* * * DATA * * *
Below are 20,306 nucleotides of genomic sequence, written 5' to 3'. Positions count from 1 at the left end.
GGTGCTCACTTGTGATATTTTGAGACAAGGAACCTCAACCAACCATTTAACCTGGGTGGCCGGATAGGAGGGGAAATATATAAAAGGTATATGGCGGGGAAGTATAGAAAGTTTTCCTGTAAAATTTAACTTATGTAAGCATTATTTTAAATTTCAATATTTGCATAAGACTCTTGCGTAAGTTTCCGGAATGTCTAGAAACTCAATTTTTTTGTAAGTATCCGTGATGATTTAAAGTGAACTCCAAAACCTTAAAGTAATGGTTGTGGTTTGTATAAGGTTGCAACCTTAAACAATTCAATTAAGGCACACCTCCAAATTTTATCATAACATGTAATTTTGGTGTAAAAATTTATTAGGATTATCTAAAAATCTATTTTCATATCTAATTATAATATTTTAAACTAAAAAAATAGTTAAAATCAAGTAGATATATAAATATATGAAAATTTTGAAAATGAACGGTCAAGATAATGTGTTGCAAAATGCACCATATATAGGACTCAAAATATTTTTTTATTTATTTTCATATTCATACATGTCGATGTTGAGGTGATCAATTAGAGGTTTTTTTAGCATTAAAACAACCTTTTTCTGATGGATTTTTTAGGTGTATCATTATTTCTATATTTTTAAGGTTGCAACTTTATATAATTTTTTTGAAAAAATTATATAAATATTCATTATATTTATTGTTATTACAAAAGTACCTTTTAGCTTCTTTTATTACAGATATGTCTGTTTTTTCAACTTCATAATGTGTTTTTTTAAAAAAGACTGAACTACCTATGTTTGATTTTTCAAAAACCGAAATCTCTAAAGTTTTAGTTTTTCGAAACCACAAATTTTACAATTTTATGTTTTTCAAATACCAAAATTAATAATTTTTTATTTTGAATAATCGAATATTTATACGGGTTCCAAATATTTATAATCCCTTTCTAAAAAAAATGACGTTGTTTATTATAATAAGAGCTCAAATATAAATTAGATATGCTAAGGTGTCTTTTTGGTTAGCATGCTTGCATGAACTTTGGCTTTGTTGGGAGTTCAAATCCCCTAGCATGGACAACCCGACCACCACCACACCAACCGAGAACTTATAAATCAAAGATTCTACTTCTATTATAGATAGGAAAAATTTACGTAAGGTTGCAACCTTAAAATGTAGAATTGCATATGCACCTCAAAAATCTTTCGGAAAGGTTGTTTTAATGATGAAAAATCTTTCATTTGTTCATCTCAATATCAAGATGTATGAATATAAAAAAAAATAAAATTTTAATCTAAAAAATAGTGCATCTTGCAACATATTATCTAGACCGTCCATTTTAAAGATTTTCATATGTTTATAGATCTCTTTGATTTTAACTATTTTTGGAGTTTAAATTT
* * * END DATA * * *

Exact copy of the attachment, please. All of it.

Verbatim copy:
Below are 20,306 nucleotides of genomic sequence, written 5' to 3'. Positions count from 1 at the left end.
GGTGCTCACTTGTGATATTTTGAGACAAGGAACCTCAACCAACCATTTAACCTGGGTGGCCGGATAGGAGGGGAAATATATAAAAGGTATATGGCGGGGAAGTATAGAAAGTTTTCCTGTAAAATTTAACTTATGTAAGCATTATTTTAAATTTCAATATTTGCATAAGACTCTTGCGTAAGTTTCCGGAATGTCTAGAAACTCAATTTTTTTGTAAGTATCCGTGATGATTTAAAGTGAACTCCAAAACCTTAAAGTAATGGTTGTGGTTTGTATAAGGTTGCAACCTTAAACAATTCAATTAAGGCACACCTCCAAATTTTATCATAACATGTAATTTTGGTGTAAAAATTTATTAGGATTATCTAAAAATCTATTTTCATATCTAATTATAATATTTTAAACTAAAAAAATAGTTAAAATCAAGTAGATATATAAATATATGAAAATTTTGAAAATGAACGGTCAAGATAATGTGTTGCAAAATGCACCATATATAGGACTCAAAATATTTTTTTATTTATTTTCATATTCATACATGTCGATGTTGAGGTGATCAATTAGAGGTTTTTTTAGCATTAAAACAACCTTTTTCTGATGGATTTTTTAGGTGTATCATTATTTCTATATTTTTAAGGTTGCAACTTTATATAATTTTTTTGAAAAAATTATATAAATATTCATTATATTTATTGTTATTACAAAAGTACCTTTTAGCTTCTTTTATTACAGATATGTCTGTTTTTTCAACTTCATAATGTGTTTTTTTAAAAAAGACTGAACTACCTATGTTTGATTTTTCAAAAACCGAAATCTCTAAAGTTTTAGTTTTTCGAAACCACAAATTTTACAATTTTATGTTTTTCAAATACCAAAATTAATAATTTTTTATTTTGAATAATCGAATATTTATACGGGTTCCAAATATTTATAATCCCTTTCTAAAAAAAATGACGTTGTTTATTATAATAAGAGCTCAAATATAAATTAGATATGCTAAGGTGTCTTTTTGGTTAGCATGCTTGCATGAACTTTGGCTTTGTTGGGAGTTCAAATCCCCTAGCATGGACAACCCGACCACCACCACACCAACCGAGAACTTATAAATCAAAGATTCTACTTCTATTATAGATAGGAAAAATTTACGTAAGGTTGCAACCTTAAAATGTAGAATTGCATATGCACCTCAAAAATCTTTCGGAAAGGTTGTTTTAATGATGAAAAATCTTTCATTTGTTCATCTCAATATCAAGATGTATGAATATAAAAAAAAATAAAATTTTAATCTAAAAAATAGTGCATCTTGCAACATATTATCTAGACCGTCCATTTTAAAGATTTTCATATGTTTATAGATCTCTTTGATTTTAACTATTTTTGGAGTTTAAATTT